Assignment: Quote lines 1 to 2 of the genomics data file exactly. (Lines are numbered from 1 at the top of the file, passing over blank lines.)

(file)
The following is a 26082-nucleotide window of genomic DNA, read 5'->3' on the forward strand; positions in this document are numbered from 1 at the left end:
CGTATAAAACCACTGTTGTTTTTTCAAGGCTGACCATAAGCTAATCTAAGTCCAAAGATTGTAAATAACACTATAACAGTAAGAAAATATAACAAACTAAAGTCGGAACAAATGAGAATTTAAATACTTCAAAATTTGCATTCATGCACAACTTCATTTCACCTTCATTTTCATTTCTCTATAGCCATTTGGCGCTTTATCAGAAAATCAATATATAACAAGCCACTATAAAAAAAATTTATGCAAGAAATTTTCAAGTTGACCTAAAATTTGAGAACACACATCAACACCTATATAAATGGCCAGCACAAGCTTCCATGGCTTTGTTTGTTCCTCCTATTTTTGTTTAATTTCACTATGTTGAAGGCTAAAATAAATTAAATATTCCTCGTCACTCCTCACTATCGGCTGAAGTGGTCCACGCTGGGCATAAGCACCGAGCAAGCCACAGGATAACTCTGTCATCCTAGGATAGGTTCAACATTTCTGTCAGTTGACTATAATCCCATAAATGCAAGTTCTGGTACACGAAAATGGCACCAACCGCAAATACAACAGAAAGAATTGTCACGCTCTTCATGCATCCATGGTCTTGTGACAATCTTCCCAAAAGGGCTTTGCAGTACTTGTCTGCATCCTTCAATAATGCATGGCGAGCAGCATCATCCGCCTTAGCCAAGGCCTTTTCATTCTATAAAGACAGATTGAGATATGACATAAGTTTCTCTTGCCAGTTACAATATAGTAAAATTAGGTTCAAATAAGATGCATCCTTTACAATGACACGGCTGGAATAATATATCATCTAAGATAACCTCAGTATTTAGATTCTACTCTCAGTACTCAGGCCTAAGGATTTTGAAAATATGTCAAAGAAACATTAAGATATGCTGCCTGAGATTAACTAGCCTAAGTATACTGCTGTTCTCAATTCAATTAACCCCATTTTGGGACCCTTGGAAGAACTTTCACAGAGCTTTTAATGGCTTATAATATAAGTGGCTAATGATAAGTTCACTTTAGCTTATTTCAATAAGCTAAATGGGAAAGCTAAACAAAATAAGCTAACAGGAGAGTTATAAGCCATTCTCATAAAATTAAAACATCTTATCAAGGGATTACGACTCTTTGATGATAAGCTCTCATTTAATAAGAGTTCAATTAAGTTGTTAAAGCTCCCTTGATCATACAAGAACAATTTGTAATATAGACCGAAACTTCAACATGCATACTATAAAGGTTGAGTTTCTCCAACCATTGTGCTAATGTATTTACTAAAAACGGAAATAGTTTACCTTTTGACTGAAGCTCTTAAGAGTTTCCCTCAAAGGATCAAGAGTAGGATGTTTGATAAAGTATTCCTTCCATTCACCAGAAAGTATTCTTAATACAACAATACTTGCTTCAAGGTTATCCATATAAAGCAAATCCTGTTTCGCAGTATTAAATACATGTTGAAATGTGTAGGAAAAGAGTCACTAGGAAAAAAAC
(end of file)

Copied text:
The following is a 26082-nucleotide window of genomic DNA, read 5'->3' on the forward strand; positions in this document are numbered from 1 at the left end:
CGTATAAAACCACTGTTGTTTTTTCAAGGCTGACCATAAGCTAATCTAAGTCCAAAGATTGTAAATAACACTATAACAGTAAGAAAATATAACAAACTAAAGTCGGAACAAATGAGAATTTAAATACTTCAAAATTTGCATTCATGCACAACTTCATTTCACCTTCATTTTCATTTCTCTATAGCCATTTGGCGCTTTATCAGAAAATCAATATATAACAAGCCACTATAAAAAAAATTTATGCAAGAAATTTTCAAGTTGACCTAAAATTTGAGAACACACATCAACACCTATATAAATGGCCAGCACAAGCTTCCATGGCTTTGTTTGTTCCTCCTATTTTTGTTTAATTTCACTATGTTGAAGGCTAAAATAAATTAAATATTCCTCGTCACTCCTCACTATCGGCTGAAGTGGTCCACGCTGGGCATAAGCACCGAGCAAGCCACAGGATAACTCTGTCATCCTAGGATAGGTTCAACATTTCTGTCAGTTGACTATAATCCCATAAATGCAAGTTCTGGTACACGAAAATGGCACCAACCGCAAATACAACAGAAAGAATTGTCACGCTCTTCATGCATCCATGGTCTTGTGACAATCTTCCCAAAAGGGCTTTGCAGTACTTGTCTGCATCCTTCAATAATGCATGGCGAGCAGCATCATCCGCCTTAGCCAAGGCCTTTTCATTCTATAAAGACAGATTGAGATATGACATAAGTTTCTCTTGCCAGTTACAATATAGTAAAATTAGGTTCAAATAAGATGCATCCTTTACAATGACACGGCTGGAATAATATATCATCTAAGATAACCTCAGTATTTAGATTCTACTCTCAGTACTCAGGCCTAAGGATTTTGAAAATATGTCAAAGAAACATTAAGATATGCTGCCTGAGATTAACTAGCCTAAGTATACTGCTGTTCTCAATTCAATTAACCCCATTTTGGGACCCTTGGAAGAACTTTCACAGAGCTTTTAATGGCTTATAATATAAGTGGCTAATGATAAGTTCACTTTAGCTTATTTCAATAAGCTAAATGGGAAAGCTAAACAAAATAAGCTAACAGGAGAGTTATAAGCCATTCTCATAAAATTAAAACATCTTATCAAGGGATTACGACTCTTTGATGATAAGCTCTCATTTAATAAGAGTTCAATTAAGTTGTTAAAGCTCCCTTGATCATACAAGAACAATTTGTAATATAGACCGAAACTTCAACATGCATACTATAAAGGTTGAGTTTCTCCAACCATTGTGCTAATGTATTTACTAAAAACGGAAATAGTTTACCTTTTGACTGAAGCTCTTAAGAGTTTCCCTCAAAGGATCAAGAGTAGGATGTTTGATAAAGTATTCCTTCCATTCACCAGAAAGTATTCTTAATACAACAATACTTGCTTCAAGGTTATCCATATAAAGCAAATCCTGTTTCGCAGTATTAAATACATGTTGAAATGTGTAGGAAAAGAGTCACTAGGAAAAAAAC